Quantitation of non-polyA mRNA - (Jun/11/2008 )
I'm exploring relative gene expression in two different chloroplast-deficient mutants strains of Arabidopsis. I'm working in a small lab at a small college, so we just received our first ever qPCR machine, which was very poorly documented and I've basically had to figure out myself, so a lot of this stuff is new to me. I've had good success doing qPCR on nuclear encoded genes by using cDNA reverse transcribed using OligoDT and total RNA. However, most chloroplast-encoded genes aren't polyadenylated, so this won't work for determining expression of chloroplast-encoded genes. If I were to reverse transcribe cDNA using reverse primer for a gene of interest along with reverse primer for a normalizer, would this at all reflect relative expression of the gene? Wouldn't differences in primer efficiency change the rate of reverse transcription and thus the ratio of chloroplast-encoded gene to normalizer would change through the cDNA synthesis? Is there any way around this, short of doing a Northern blot (we are a small lab without a radiation cert.)? Also, does anyone know of a program out there that can compare multiple primers for primer-primer interactions? I was hoping to perform just one reverse transcription using a primer cocktail for several genes at once to conserve RNA (our mutants are tiny and hard to grow so RNA is at a premium), but while everything I've found tells me to watch out for primer-primer interaction, it doesn't tell me just how I might check for that.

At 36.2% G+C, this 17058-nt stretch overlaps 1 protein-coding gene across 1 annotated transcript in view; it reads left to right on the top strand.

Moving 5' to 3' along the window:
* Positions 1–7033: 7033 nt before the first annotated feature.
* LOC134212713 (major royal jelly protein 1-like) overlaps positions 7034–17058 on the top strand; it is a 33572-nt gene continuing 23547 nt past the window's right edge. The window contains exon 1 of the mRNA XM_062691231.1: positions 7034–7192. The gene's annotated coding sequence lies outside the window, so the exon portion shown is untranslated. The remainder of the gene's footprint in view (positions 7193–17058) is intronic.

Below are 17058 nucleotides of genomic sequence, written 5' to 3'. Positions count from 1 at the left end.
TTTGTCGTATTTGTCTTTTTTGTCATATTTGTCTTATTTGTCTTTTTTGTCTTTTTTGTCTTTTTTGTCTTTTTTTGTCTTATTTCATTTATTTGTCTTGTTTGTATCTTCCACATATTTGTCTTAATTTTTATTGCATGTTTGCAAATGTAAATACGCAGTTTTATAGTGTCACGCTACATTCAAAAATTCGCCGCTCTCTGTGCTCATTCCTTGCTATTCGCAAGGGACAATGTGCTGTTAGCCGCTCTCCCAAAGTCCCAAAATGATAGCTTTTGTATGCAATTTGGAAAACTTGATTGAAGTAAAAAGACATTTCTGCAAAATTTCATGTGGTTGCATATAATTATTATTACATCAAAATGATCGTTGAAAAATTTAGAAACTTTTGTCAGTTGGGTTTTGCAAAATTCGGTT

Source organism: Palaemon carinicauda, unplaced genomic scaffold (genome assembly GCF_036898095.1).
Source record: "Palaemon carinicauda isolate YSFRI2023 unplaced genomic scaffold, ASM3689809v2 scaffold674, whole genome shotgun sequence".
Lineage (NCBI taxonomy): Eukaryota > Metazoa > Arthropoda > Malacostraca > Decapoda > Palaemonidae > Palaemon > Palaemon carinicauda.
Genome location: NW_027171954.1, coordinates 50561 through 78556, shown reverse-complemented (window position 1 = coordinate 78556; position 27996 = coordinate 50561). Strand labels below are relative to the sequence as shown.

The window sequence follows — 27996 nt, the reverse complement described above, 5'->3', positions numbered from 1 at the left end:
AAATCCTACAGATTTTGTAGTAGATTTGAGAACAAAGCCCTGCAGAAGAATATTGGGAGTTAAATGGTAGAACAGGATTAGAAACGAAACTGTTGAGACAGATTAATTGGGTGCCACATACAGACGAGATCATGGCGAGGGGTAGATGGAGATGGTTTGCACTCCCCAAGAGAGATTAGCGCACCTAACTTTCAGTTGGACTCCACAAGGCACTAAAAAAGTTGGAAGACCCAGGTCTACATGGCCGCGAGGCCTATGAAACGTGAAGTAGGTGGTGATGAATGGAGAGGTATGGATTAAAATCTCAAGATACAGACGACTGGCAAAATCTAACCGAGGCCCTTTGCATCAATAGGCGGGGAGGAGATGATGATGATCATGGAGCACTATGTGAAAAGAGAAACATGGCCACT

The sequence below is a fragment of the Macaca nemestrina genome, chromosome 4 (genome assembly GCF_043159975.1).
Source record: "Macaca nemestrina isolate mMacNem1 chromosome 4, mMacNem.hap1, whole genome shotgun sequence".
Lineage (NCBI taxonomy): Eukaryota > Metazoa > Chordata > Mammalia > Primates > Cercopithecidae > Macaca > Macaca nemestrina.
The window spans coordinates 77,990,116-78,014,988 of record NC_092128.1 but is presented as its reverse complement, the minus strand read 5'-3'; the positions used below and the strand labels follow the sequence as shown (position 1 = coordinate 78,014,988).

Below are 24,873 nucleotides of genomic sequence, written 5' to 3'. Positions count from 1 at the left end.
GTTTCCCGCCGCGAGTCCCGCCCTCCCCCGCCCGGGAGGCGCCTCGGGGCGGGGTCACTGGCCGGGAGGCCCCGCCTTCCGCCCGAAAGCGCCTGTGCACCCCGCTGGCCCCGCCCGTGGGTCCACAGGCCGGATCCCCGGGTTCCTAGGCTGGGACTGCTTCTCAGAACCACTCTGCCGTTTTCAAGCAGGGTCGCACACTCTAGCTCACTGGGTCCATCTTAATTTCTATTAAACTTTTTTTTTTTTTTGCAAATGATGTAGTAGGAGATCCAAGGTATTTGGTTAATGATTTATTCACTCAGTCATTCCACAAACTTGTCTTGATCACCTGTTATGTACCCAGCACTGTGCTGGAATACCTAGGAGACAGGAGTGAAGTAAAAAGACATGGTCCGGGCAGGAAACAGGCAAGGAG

i don't understand the problem. why can't you just use random primers instead of oligodT primers for reverse transcription?
That would be my answer right there. Thanks. Sorry if it seemed like a rather simple question, I'm kind of figuring this stuff out on my own with little support from my supervisors and only a bachelors degree under my belt. There is a lot of information out there that is hard to find simply because people think of it as being a no-brainer.
As you already got the answer, just a small comment - Northern blot can be done using non-radioactive labelling, but - anyhow - qPCR has a number of advantages so I would stick to that.